OCEAN PARK — If you want to go for a walk with Mary Atherton, you better be ready: She likes to go for very long strolls.
Atherton is a single, longtime Ocean Park resident who has been active with the Ocean Park Chamber of Commerce, the Peninsula chapter of the Audubon Society and Women of the Moose.
Along with her 66-year-old sister, Delorese Miller from Oklahoma, she decided to go on a pilgrimage in Spain on the old Camino de Santiago earlier this year.
During the past 10 years, the Camino has regained its place as the most popular Christian pilgrim route in the world. Currently, about 100,000 people per year do this trek, but this is no modern fad — this ancient path has been transforming lives for more than 10 centuries. In addition to faithful Christians, it also attracts history buffs, who want to enjoy the 1,800 buildings of great historic interest that lie along its path that earned it designation as a UNESCO World Heritage Site in 1993.
In order to undertake this challenging hike, Atherton had to train. From October 2015 to May 2016, she walked on the Peninsula and in Portland, gradually increasing the length of her walks until she felt comfortable on all kinds of terrain. She went to the REI outdoor-equipment store to research the correct attire — shorts, top, jacket and — perhaps most importantly — a backpack, which REI staff fitted to her. She also made sure to properly break in her hiking boots.
Even without much food in it, her backpack weighed almost 12 pounds. To keep it light, she relied on restaurants and suppliers along the trail for most of her meals, and carried only the bare essentials, and some snacks. She carried so little that when she went through customs upon her return to the U.S., the agent could barely believe she had been in Europe so long but had nothing to declare.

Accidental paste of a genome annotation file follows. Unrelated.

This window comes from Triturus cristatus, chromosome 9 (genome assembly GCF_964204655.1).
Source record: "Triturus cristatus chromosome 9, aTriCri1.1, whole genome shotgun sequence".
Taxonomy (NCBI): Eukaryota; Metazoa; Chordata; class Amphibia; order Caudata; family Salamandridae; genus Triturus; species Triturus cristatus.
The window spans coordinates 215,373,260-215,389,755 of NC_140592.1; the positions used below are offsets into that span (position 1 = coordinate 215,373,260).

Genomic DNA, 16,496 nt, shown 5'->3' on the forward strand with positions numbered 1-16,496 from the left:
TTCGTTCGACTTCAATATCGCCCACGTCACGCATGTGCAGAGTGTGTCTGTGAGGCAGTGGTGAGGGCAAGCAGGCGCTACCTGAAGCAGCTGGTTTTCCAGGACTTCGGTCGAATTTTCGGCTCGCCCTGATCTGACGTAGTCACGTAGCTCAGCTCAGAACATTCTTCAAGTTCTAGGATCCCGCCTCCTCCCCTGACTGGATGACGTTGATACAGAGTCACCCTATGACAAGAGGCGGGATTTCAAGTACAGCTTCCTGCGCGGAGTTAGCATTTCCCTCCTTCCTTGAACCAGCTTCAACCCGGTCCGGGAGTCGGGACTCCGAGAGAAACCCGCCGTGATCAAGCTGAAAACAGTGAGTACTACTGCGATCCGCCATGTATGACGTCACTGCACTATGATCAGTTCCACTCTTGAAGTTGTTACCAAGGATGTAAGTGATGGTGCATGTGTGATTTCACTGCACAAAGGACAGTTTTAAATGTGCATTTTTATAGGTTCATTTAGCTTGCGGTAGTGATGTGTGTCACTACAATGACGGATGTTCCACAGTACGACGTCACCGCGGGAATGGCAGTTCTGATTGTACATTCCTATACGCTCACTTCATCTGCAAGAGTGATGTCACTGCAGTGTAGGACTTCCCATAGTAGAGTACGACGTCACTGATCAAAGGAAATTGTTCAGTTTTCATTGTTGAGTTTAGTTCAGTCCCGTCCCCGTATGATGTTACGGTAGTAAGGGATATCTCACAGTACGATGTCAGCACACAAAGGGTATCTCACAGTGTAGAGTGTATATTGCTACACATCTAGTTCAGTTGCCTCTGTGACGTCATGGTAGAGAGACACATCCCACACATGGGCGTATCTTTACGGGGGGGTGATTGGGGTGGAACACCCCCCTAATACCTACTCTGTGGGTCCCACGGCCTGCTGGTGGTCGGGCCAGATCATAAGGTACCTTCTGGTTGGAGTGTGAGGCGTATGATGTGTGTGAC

After meeting in Dallas, Atherton and her sister proceeded to Madrid, Spain, on May 24. They started walking May 27. Their shortest day was eight miles, the longest day was 18 miles, and they averaged 12 miles per day with the help of walking sticks.
During the trip, Mary and Delorese walked a total of 775 km — about 440 miles — and made it from St. John to Santiago, Spain in 38 days. The path was very rocky, and she lost 14 pounds.
“While walking the Camino we met people from all over the world, the oldest being 92,” Atherton said. She noted that the trail was a friendly place.
“We saw some police in the larger cities but on the trail we never felt unsafe, threatened or insecure,” Atherton said. “There were medical facilities all along the way, and the ‘farmacias’ were most helpful.”
“The food was very good,” she said. “We had coffee and croissants every morning, and purchased cheese, bread, hard-boiled eggs and tomatoes to eat while we were on the trail during the day. In the evening we had pasta off the pilgrim menu.” They initially stayed in hostels and other lodgings costing between five and 12 Euros each. After two weeks, they upgraded to those costing 20 Euros apiece.
On July 4, they began a two-night stay in Pamplona and attended the “Running of the Bulls,” which they enjoyed immensely. Atherton said there were thousands of people lining the streets and it was a very exciting — but quite dangerous — experience. Many of the participants “were just crazy,” she said.
She said that they were blessed with good weather the whole trip. Would she do it again?
“Well maybe,” she said, “but not for a while.”